In addition to Flood myth and several other elements in Genesis, many verses in Ecclesiastes are taken, sometimes almost verbatim (Eccl 9:7-9), from Gilgamesh. Elsewhere, as I've mentioned elsewhere, the Bible paraphrases ancient Egyptian prayers and myths.

Thus the ancients were just as imaginative, creative and eclectic as Tolkien and AJ Rowling, possibly more so.

For Wendy no visit to Istanbul would be complete without at least one visit to the Grand Bazaar. They have a reputation for hard bargaining - she loves that. We walked the kilometre or so there and back and Wendy came away with a new light weight leather coat at a very competitive price.

 

See album See album

The Grand Bazaar - bargaining capital of the world

 

After a brief three days in Istanbul our next stop was Cappadocia.

 


    Have you read this???     -  this content changes with each opening of a menu item


Travel

Hawaii

 

 

 

 

 

When we talked of going to Hawaii for a couple of weeks in February 2018 several of our friends enthusiastically recommended it. To many of them it's a nice place to go on holidays - a little further to go than Bali but with a nicer climate, better beaches and better shopping - with bargains to be had at the designer outlets.

 


Waikiki

 

To nearly one and a half million racially diverse Hawaiians it's home.

 

 


Downtown Hilo

 

To other Americans it's the newest State, the only one thousands of miles from the North American Continent, and the one that's more exotic than Florida.

Read more ...

Fiction, Recollections & News

The Wedding Party

January 29th 2011

 

See some of it on YouTube (some websites may block this)...

Read more ...

Opinions and Philosophy

Climate Emergency

 

 

 

emergency
/uh'merrjuhnsee, ee-/.
noun, plural emergencies.
1. an unforeseen occurrence; a sudden and urgent occasion for action.

 

 

Recent calls for action on climate change have taken to declaring that we are facing a 'Climate Emergency'.

This concerns me on a couple of levels.

The first seems obvious. There's nothing unforseen or sudden about our present predicament. 

My second concern is that 'emergency' implies something short lived.  It gives the impression that by 'fire fighting against carbon dioxide' or revolutionary action against governments, or commuters, activists can resolve the climate crisis and go back to 'normal' - whatever that is. Would it not be better to press for considered, incremental changes that might avoid the catastrophic collapse of civilisation and our collective 'human project' or at least give it a few more years sometime in the future?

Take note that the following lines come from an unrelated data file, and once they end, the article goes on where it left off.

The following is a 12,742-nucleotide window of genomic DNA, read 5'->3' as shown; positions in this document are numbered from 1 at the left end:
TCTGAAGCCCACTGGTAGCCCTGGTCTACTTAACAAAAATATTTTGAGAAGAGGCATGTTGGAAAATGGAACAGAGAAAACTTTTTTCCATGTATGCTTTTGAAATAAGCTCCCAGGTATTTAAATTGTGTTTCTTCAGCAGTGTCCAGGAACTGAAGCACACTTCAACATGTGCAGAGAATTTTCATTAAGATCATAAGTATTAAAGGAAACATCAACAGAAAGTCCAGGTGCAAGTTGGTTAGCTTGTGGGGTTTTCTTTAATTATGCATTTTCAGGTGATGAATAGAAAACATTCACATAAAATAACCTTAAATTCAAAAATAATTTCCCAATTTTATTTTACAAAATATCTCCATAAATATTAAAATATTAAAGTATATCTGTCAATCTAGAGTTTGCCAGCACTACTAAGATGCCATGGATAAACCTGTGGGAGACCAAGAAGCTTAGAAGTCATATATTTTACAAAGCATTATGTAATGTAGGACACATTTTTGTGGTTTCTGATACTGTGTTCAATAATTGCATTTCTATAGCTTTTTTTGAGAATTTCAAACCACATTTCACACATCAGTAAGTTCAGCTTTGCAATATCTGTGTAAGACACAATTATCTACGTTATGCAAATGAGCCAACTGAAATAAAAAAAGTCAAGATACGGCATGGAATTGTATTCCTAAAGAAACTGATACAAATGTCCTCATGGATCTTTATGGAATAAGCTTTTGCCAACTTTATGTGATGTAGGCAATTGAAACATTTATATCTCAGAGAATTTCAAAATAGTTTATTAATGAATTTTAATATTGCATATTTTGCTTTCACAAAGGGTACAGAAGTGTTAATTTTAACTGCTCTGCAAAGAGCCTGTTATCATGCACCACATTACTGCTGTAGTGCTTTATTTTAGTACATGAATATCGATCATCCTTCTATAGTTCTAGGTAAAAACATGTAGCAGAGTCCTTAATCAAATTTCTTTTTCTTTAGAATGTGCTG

Back in 1990, concluding my paper: Issues Arising from the Greenhouse Hypothesis I wrote:

We need to focus on the possible.

An appropriate response is to ensure that resource and transport efficiency is optimised and energy waste is reduced. Another is to explore less polluting energy sources. This needs to be explored more critically. Each so-called green power option should be carefully analysed for whole of life energy and greenhouse gas production, against the benchmark of present technology, before going beyond the demonstration or experimental stage.

Much more important are the cultural and technological changes needed to minimise World overpopulation. We desperately need to remove the socio-economic drivers to larger families, young motherhood and excessive personal consumption (from resource inefficiencies to long journeys to work).

Climate change may be inevitable. We should be working to climate “harden” the production of food, ensure that public infrastructure (roads, bridges, dams, hospitals, utilities and so) on are designed to accommodate change and that the places people live are not excessively vulnerable to drought, flood or storm. [I didn't mention fire]

Only by solving these problems will we have any hope of finding solutions to the other pressures human expansion is imposing on the planet. It is time to start looking for creative answers for NSW and Australia  now.

 

 

Since my retirement Wendy and I have done quite a bit of travel, often these days to less 'touristy' places, although that's just a matter of degree. After all we're tourists and we were there.  On occasion we've revisited old haunts after a decade or so absence. 

Everywhere we go there is one thing in common with our home in Australia:  there are a lot more people than there were a decade or so back. Everywhere we go there is evidence of resource depletion, particularly water resources, and environmental degradation. Everywhere we go new dwellings have spread like a cancer across once green fields.and forests. Concrete forests now stand where humble dwellings or open fields once were.

It's no good blaming our parents, the underlying causes of the many environmental challenges we face go back the start of the 19th century and the Industrial Revolution when no longer were the great masses of humanity the children of farm labourers, serfs, slaves or servants serving a small cultured elite.

With industry came systematic applied science, engineering, and improved medical understanding. Now workers needed new skills and had to be educated. With education came many benefits, including independent volition, and improved living conditions.  Death rates declined; fertility improved.  By the end of the 19th century world population had more than doubled its pre-industrial record, reaching 1.6 billion.  But then it really took off.

By the mid 20th century many informed commentators were getting alarmed and calling for population restraint.

In 1968 the world human population had topped 3.5 billion, over a billion since the end of World War 2.

That year Professor Paul Ehrlich, of Stanford University in the US, published The Population Bomb correctly warning that: 'hundreds of millions of people will starve to death in spite of any crash programs embarked upon now.'   Critics claimed that he was alarmist, yet very soon 260 of every thousand babies born in Zambia were dying due to malnutrition before their first birthday. In Pakistan the number was 140 per thousand (source: The Limits to Growth).